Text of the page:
Passion for entrepreneurship has inspired us to create Foundum. We believe in entrepreneurs as they have the greatest potential to drive, change and positively influence economies & societies.

August, 2010

Skolkovo: Russia creates its own Silicon Valley

Monday, August 30th, 2010

We recently traveled to Russia.  After having spoken with a few entrepreneurs and business men there we learnt that the latest hype is a government-funded project to build a “Russian Silicon Valley” in Skolkovo, just outside of Moscow. It’s Russian president Dmitry Medvedev’s latest project and it’s meant to provide a huge space for Russia’s tech entrepreneurs.

His project has been causing a lot of controversy amongst journalists, entrepreneurs and other members of the Russian business community. On the one hand, it’s very promising to the community that the Russian government has initiated such a project in order to go along with the new and modern market trends. On the other hand, the question of what the right approach is in order to create a local entrepreneurial ecosystem is being debated. Will it be enough if a lot of government funded offices, buildings and infrastructure are being built? What do entrepreneurs really need?

Russian cities are not alone in this new endeavor. Other city governments are trying to build their own local Silicon Valleys, for example  @22 in Barcelona. These are great initiatives. However, their growth is slow and rumours state that the real needs of entrepreneurs are not often met.

Alexei Bayer, a native Muscovite, is a New York-based economist and wrote an article on Medvedev plans:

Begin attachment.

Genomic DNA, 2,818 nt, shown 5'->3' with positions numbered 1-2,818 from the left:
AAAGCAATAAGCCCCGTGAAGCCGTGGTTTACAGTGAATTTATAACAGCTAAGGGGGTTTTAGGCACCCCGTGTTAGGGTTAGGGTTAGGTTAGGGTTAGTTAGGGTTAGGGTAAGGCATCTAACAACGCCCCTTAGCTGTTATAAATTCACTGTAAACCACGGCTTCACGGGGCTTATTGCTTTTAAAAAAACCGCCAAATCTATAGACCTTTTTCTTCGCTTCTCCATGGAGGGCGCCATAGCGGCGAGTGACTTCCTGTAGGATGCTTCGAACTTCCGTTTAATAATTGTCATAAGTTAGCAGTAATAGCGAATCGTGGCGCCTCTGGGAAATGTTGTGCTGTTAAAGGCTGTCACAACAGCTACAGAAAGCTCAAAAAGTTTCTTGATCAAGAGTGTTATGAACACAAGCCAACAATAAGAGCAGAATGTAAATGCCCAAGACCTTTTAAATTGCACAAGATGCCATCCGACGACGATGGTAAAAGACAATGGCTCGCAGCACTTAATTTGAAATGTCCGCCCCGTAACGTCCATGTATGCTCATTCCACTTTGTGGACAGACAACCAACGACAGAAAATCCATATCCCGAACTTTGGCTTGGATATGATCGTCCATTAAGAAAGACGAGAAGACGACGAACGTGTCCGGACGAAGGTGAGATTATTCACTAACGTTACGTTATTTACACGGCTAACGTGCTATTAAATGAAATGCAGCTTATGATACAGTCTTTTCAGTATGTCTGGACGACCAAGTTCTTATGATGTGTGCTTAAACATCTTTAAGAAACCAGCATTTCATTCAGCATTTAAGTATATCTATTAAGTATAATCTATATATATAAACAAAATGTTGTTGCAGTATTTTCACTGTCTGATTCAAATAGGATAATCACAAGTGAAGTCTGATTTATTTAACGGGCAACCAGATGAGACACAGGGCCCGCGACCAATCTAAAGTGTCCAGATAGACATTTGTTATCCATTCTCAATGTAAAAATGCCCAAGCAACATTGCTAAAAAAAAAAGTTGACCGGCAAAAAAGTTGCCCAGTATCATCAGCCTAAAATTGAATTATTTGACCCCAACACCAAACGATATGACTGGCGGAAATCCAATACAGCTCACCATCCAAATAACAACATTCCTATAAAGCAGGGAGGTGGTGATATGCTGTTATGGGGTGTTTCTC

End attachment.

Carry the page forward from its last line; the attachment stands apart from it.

“I don’t know what Obama thought of Medvedev’s Manilov-like plans for Skolkovo, but I suspect that the U.S. president, who got his start as a community organizer in innercity Chicago, probably would have advised him to start Russia’s technological breakthrough with small practical steps — for instance, buying computers for schools and hiring more math teachers.

While less ambitious, it would have been more useful. Silicon Valleys grow from the bottom up and are not imposed by a Kremlin fiat.”

It’s not only about investing a lot of money. Today’s entrepreneurial communities must leverage each others’ resources in order to compete in the global marketplace. By sharing resources and creating tight networks and communities, entrepreneurs can greatly reduce time and costs of supporting and conducting business.

Richard Branson’s life at 30,000 feet

Saturday, August 28th, 2010

THE serial entrepreneur Richard Branson talks to TED’s Chris Anderson about his ups and downs of his entrepreneurial path. from his multibillionaire success to his multiple near-death experiences — and reveals some of his (very surprising) motivations. “Building companies is all about finding and inspiring the right people and drawing out the best in people.” Despite of having had such enormous success we were touched to see how “human”, humorous and humble he has remained.